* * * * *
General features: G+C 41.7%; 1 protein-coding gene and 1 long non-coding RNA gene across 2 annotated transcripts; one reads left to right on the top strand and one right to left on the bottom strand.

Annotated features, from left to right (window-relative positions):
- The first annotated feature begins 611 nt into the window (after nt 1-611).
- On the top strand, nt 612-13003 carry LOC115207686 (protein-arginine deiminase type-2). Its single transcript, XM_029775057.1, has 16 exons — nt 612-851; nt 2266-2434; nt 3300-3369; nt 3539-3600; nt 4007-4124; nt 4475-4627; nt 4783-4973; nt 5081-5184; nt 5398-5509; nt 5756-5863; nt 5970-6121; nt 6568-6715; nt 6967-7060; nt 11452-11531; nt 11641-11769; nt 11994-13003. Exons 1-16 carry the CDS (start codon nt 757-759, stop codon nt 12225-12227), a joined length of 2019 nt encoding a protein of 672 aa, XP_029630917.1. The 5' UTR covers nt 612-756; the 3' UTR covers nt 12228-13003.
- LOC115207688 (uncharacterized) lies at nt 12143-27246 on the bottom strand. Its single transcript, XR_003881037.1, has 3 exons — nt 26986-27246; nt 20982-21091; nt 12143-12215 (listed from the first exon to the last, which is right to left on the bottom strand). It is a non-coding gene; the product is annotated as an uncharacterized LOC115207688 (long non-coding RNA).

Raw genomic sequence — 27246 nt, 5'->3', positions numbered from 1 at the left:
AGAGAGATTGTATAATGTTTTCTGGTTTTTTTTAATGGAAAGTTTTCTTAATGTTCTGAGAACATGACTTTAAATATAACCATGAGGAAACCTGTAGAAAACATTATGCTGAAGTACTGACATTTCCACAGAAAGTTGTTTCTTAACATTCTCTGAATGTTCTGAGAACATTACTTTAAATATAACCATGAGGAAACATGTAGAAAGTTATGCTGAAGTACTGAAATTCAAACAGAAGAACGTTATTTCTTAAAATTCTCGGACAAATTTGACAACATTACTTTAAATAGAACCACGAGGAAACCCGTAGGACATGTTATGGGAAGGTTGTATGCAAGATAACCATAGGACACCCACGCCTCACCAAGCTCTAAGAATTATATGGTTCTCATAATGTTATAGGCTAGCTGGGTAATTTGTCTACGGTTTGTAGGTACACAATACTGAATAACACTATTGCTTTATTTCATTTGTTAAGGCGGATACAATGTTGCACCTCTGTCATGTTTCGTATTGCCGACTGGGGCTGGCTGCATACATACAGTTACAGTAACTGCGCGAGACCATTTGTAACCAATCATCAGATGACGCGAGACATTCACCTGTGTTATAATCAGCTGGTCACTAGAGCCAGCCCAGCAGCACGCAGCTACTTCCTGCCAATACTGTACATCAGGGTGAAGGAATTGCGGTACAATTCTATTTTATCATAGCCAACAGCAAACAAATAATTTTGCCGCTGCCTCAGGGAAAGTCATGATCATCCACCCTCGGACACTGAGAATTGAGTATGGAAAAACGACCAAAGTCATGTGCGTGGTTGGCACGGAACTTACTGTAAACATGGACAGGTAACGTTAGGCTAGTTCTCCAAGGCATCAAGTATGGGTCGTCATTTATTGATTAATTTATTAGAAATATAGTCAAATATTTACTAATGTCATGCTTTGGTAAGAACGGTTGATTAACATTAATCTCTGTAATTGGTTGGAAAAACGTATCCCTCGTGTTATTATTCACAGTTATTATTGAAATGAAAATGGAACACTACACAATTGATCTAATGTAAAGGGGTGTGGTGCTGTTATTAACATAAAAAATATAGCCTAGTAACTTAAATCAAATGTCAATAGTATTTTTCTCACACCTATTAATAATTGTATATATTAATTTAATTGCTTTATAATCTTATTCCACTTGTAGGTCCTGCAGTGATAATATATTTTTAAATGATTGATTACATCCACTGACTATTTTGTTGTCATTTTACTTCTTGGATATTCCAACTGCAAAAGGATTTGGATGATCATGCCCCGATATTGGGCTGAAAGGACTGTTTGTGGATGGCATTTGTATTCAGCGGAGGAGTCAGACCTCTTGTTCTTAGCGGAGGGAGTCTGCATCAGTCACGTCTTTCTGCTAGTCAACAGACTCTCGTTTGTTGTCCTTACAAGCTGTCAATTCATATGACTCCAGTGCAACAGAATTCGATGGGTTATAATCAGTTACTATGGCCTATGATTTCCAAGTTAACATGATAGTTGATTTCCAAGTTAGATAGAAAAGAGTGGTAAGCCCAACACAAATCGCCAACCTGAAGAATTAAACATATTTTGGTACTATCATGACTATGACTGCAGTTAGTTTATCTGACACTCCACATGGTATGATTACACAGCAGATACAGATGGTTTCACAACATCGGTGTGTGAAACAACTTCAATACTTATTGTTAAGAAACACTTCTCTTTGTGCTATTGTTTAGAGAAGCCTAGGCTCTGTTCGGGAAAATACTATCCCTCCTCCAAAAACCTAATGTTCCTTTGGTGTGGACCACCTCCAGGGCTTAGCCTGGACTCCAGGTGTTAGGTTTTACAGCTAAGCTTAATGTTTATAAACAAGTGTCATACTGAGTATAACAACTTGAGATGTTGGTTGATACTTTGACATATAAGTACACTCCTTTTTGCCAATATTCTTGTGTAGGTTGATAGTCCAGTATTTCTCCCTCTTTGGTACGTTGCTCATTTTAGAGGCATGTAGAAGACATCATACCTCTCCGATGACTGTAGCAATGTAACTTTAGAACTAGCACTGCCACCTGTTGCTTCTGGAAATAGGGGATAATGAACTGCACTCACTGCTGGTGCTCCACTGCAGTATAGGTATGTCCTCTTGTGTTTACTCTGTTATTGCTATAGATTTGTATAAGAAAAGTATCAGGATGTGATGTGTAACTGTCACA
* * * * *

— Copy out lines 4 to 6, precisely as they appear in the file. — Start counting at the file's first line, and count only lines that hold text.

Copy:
- On the top strand, nt 612-13003 carry LOC115207686 (protein-arginine deiminase type-2). Its single transcript, XM_029775057.1, has 16 exons — nt 612-851; nt 2266-2434; nt 3300-3369; nt 3539-3600; nt 4007-4124; nt 4475-4627; nt 4783-4973; nt 5081-5184; nt 5398-5509; nt 5756-5863; nt 5970-6121; nt 6568-6715; nt 6967-7060; nt 11452-11531; nt 11641-11769; nt 11994-13003. Exons 1-16 carry the CDS (start codon nt 757-759, stop codon nt 12225-12227), a joined length of 2019 nt encoding a protein of 672 aa, XP_029630917.1. The 5' UTR covers nt 612-756; the 3' UTR covers nt 12228-13003.
- LOC115207688 (uncharacterized) lies at nt 12143-27246 on the bottom strand. Its single transcript, XR_003881037.1, has 3 exons — nt 26986-27246; nt 20982-21091; nt 12143-12215 (listed from the first exon to the last, which is right to left on the bottom strand). It is a non-coding gene; the product is annotated as an uncharacterized LOC115207688 (long non-coding RNA).

Raw genomic sequence — 27246 nt, 5'->3', positions numbered from 1 at the left: